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He may not understand, but he learns quickly to explain himself. By adulthood, it is rare for any of us to say "I don't know" when asked about our behavior. There is a problem with that, though. How can we ever learn true causes if we already accept our explanations?
Accepting Our Ignorance
A better way to approach these issues is to get in habit of saying "I don't know." You can follow it with "Maybe it's because of..." and let explanations spill out, but don't be too quick to accept any of them. Understand that it isn't always necessary to explain.
For example, even if you never know why you avoid a certain person, isn't it better to leave question open than to accept a false explanation based on a habit of self-justification? Leave questions unanswered, and you may someday have a better understanding. Quick answers mean a quick stop in your thinking.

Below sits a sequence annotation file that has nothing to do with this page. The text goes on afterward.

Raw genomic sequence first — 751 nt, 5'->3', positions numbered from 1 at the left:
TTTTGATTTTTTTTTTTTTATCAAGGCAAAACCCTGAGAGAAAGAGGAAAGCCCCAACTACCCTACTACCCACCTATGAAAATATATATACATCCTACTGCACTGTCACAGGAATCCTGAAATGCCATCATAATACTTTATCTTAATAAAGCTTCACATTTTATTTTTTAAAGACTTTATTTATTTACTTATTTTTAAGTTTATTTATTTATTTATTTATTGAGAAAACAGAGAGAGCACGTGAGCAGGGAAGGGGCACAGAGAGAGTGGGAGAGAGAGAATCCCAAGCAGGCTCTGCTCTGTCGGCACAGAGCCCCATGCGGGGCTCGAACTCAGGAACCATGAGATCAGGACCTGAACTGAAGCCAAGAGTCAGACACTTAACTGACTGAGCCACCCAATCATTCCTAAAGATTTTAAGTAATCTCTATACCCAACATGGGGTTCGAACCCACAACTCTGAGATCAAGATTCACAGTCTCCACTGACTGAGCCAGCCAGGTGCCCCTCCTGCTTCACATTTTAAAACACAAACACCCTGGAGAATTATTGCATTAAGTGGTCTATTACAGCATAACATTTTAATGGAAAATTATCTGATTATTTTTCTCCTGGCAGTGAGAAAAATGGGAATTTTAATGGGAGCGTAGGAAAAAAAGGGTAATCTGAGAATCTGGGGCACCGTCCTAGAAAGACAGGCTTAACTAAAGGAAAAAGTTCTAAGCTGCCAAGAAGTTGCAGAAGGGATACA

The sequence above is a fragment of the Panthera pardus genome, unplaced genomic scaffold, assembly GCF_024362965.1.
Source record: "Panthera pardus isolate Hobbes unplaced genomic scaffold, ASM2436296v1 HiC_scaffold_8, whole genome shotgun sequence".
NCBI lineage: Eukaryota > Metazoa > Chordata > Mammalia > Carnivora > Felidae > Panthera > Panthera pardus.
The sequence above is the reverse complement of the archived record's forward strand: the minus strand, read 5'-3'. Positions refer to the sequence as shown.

Self-explanation can be death of self-understanding. Learn to accept your ignorance, and to keep observing yourself. Just say, "I don't know."
Steve Gillman writes on many self help topics including boosting brainpower, losing weight, meditation, habits of mind, creative problem solving, learning gratitude, generating luck and anything related to self improvement. You'll find more at http://www.SelfImprovementNow.com